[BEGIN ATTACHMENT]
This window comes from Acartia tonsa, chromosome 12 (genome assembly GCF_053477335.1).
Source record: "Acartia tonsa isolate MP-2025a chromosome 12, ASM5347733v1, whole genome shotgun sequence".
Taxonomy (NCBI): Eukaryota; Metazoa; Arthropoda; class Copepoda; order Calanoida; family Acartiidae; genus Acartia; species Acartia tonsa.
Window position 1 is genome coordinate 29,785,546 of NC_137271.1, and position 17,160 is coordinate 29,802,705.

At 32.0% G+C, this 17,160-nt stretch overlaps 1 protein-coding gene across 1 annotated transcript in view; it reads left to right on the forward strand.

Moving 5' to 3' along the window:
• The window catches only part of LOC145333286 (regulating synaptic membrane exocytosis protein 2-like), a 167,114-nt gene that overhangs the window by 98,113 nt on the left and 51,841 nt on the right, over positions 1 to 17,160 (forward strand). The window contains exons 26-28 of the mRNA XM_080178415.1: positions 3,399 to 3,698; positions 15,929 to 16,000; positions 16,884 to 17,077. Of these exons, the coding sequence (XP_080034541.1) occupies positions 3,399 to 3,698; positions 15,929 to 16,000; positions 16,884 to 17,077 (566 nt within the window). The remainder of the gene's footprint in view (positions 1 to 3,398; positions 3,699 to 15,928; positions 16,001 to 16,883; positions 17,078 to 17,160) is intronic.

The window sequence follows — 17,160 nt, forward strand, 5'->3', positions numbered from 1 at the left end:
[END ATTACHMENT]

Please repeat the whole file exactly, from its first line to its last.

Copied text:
This window comes from Acartia tonsa, chromosome 12 (genome assembly GCF_053477335.1).
Source record: "Acartia tonsa isolate MP-2025a chromosome 12, ASM5347733v1, whole genome shotgun sequence".
Taxonomy (NCBI): Eukaryota; Metazoa; Arthropoda; class Copepoda; order Calanoida; family Acartiidae; genus Acartia; species Acartia tonsa.
Window position 1 is genome coordinate 29,785,546 of NC_137271.1, and position 17,160 is coordinate 29,802,705.

At 32.0% G+C, this 17,160-nt stretch overlaps 1 protein-coding gene across 1 annotated transcript in view; it reads left to right on the forward strand.

Moving 5' to 3' along the window:
• The window catches only part of LOC145333286 (regulating synaptic membrane exocytosis protein 2-like), a 167,114-nt gene that overhangs the window by 98,113 nt on the left and 51,841 nt on the right, over positions 1 to 17,160 (forward strand). The window contains exons 26-28 of the mRNA XM_080178415.1: positions 3,399 to 3,698; positions 15,929 to 16,000; positions 16,884 to 17,077. Of these exons, the coding sequence (XP_080034541.1) occupies positions 3,399 to 3,698; positions 15,929 to 16,000; positions 16,884 to 17,077 (566 nt within the window). The remainder of the gene's footprint in view (positions 1 to 3,398; positions 3,699 to 15,928; positions 16,001 to 16,883; positions 17,078 to 17,160) is intronic.

The window sequence follows — 17,160 nt, forward strand, 5'->3', positions numbered from 1 at the left end: